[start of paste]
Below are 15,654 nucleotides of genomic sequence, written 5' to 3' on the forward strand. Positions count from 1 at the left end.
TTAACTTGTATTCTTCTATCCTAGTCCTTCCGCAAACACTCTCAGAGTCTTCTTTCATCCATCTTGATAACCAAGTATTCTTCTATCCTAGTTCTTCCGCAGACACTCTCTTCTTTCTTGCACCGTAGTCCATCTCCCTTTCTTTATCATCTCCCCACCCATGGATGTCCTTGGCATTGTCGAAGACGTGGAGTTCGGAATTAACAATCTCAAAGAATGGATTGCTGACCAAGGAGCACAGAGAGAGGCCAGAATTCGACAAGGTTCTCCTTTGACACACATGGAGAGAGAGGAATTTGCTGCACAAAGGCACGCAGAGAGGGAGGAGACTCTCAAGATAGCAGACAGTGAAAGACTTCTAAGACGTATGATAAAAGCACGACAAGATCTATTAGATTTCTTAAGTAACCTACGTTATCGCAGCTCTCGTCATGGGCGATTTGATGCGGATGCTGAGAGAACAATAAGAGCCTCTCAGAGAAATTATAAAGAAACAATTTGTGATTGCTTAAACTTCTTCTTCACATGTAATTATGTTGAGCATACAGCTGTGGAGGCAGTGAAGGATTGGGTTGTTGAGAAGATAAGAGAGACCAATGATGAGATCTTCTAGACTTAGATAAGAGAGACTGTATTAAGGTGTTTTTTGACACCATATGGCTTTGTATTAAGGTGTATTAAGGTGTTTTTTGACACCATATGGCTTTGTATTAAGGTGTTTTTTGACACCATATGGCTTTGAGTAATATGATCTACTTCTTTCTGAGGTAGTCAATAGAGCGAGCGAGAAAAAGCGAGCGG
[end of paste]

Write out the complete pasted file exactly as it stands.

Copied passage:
Below are 15,654 nucleotides of genomic sequence, written 5' to 3' on the forward strand. Positions count from 1 at the left end.
TTAACTTGTATTCTTCTATCCTAGTCCTTCCGCAAACACTCTCAGAGTCTTCTTTCATCCATCTTGATAACCAAGTATTCTTCTATCCTAGTTCTTCCGCAGACACTCTCTTCTTTCTTGCACCGTAGTCCATCTCCCTTTCTTTATCATCTCCCCACCCATGGATGTCCTTGGCATTGTCGAAGACGTGGAGTTCGGAATTAACAATCTCAAAGAATGGATTGCTGACCAAGGAGCACAGAGAGAGGCCAGAATTCGACAAGGTTCTCCTTTGACACACATGGAGAGAGAGGAATTTGCTGCACAAAGGCACGCAGAGAGGGAGGAGACTCTCAAGATAGCAGACAGTGAAAGACTTCTAAGACGTATGATAAAAGCACGACAAGATCTATTAGATTTCTTAAGTAACCTACGTTATCGCAGCTCTCGTCATGGGCGATTTGATGCGGATGCTGAGAGAACAATAAGAGCCTCTCAGAGAAATTATAAAGAAACAATTTGTGATTGCTTAAACTTCTTCTTCACATGTAATTATGTTGAGCATACAGCTGTGGAGGCAGTGAAGGATTGGGTTGTTGAGAAGATAAGAGAGACCAATGATGAGATCTTCTAGACTTAGATAAGAGAGACTGTATTAAGGTGTTTTTTGACACCATATGGCTTTGTATTAAGGTGTATTAAGGTGTTTTTTGACACCATATGGCTTTGTATTAAGGTGTTTTTTGACACCATATGGCTTTGAGTAATATGATCTACTTCTTTCTGAGGTAGTCAATAGAGCGAGCGAGAAAAAGCGAGCGG